United States District Court, E.D. Missouri, Eastern Division
MEMORANDUM AND ORDER
C. HAMILTON UNITED STATES DISTRICT JUDGE
matter is before the Court on Missouri State prisoner Jerome
Jones' pro se petition for writ of habeas corpus
pursuant to 28 U.S.C. § 2254. The motion is fully
briefed and ready for disposition.
November 13, 2009, a jury in the Circuit Court of St. Louis
City, Missouri, found Petitioner guilty of two counts of
murder in the first degree, one count of robbery in the first
degree, one count of assault in the first degree, and four
counts of armed criminal action. On December 18, 2009,
Petitioner was sentenced to life imprisonment without the
possibility of probation or parole on each of the murder
counts, life imprisonment on both the robbery and assault
counts, and thirty years imprisonment on each of the armed
criminal action counts, with all sentences to run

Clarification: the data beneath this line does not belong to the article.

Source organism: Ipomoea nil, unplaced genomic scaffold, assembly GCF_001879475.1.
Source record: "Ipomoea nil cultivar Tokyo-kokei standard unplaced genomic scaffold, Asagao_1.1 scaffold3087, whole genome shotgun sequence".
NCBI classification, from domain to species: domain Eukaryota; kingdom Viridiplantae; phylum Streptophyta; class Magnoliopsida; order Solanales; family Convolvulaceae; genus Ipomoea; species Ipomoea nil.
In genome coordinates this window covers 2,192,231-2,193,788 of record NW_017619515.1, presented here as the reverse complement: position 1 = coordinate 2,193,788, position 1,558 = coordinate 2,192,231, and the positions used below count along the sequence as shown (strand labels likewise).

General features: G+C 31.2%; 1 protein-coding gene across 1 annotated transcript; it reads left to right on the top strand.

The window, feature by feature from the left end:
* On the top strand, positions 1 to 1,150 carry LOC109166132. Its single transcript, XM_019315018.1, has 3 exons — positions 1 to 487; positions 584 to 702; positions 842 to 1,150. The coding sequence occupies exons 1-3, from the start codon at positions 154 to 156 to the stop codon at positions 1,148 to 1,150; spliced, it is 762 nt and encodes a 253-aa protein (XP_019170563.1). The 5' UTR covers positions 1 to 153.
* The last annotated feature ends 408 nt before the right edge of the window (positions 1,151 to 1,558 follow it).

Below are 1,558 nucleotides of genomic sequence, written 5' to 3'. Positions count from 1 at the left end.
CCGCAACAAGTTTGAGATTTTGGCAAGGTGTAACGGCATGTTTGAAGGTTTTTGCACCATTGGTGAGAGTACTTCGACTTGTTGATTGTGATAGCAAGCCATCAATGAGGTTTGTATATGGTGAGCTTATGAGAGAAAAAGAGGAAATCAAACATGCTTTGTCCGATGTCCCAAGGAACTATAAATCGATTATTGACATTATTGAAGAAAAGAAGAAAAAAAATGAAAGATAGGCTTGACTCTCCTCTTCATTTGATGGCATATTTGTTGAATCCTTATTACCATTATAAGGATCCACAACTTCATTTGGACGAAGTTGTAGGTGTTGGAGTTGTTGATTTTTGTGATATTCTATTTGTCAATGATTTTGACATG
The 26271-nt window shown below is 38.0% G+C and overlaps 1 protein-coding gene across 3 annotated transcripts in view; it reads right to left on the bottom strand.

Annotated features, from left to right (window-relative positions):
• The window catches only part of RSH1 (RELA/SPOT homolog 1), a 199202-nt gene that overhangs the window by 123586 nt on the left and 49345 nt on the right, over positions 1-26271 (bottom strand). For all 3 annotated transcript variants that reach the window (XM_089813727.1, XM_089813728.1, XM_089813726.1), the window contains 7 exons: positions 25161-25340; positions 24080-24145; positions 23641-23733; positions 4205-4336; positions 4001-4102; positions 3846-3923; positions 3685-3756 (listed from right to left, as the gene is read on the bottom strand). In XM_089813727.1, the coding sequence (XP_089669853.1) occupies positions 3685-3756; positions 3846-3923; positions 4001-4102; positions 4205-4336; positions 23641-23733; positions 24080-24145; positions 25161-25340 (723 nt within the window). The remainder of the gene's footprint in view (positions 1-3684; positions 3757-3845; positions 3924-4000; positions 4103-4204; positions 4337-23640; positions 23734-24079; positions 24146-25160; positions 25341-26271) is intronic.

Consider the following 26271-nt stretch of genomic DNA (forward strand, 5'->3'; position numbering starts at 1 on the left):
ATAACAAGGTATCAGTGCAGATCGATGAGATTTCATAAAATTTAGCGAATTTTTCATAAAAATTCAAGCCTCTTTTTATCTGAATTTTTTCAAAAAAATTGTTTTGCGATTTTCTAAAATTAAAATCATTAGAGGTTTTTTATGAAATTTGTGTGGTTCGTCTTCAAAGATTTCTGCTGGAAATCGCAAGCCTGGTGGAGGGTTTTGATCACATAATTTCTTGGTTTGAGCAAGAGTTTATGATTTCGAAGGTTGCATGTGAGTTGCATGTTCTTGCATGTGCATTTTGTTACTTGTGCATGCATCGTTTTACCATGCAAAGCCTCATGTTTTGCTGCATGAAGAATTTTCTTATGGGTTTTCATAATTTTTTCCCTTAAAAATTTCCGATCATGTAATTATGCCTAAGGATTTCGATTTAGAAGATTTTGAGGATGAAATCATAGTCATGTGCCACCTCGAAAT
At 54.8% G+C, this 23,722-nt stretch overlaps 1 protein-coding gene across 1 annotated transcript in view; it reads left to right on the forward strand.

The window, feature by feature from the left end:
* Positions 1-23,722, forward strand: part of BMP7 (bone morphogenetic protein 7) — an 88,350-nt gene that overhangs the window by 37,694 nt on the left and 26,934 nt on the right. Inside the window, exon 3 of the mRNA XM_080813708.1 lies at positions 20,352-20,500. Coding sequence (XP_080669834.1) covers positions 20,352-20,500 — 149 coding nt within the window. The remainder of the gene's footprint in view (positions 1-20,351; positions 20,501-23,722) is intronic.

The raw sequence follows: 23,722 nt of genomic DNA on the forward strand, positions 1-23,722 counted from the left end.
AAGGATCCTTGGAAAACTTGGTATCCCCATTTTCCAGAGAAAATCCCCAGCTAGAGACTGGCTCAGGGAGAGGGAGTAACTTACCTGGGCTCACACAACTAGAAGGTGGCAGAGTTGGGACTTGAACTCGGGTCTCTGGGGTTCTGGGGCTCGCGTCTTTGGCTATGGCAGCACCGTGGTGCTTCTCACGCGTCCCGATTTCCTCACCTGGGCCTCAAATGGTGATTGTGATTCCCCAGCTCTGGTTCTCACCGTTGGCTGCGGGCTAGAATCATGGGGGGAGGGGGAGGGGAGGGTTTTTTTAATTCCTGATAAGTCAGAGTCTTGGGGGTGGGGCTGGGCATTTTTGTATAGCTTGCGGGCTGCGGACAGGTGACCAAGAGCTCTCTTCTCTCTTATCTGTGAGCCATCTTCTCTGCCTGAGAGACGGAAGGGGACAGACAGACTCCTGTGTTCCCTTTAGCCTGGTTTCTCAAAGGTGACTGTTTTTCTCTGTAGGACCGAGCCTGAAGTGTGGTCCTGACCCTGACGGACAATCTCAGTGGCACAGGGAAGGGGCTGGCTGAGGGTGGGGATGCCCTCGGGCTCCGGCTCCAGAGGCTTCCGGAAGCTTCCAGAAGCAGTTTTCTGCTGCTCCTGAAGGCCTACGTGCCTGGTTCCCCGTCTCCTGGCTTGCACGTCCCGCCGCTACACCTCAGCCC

concurrently. The Missouri Court of Appeals affirmed the
convictions and sentence. State v. Jones, 329 S.W.3d
405 (Mo. App. 2011). Petitioner thereafter filed a motion for
post-conviction relief pursuant to Missouri Supreme Court
Rule 29.15, which was denied without an evidentiary hearing.
The Missouri Court of Appeals affirmed the denial of
post-conviction relief. Jones v. State, 436 S.W.3d
244 (Mo. App. 2014).
is currently incarcerated at the Potosi Correctional Center
in Mineral Point, Missouri. In the instant petition for writ
of habeas corpus, Petitioner raises the following two claims
(1) That Petitioner received ineffective assistance of
counsel, in that trial counsel failed to challenge the
race-neutral reasons offered by the State as grounds for
peremptorily striking three African-American venirepersons;
(2) That the trial court erred in overruling Petitioner's
objection to the State's use of a bank robbery
hypothetical to explain the principle of accomplice liability
to the venire panel during voir dire.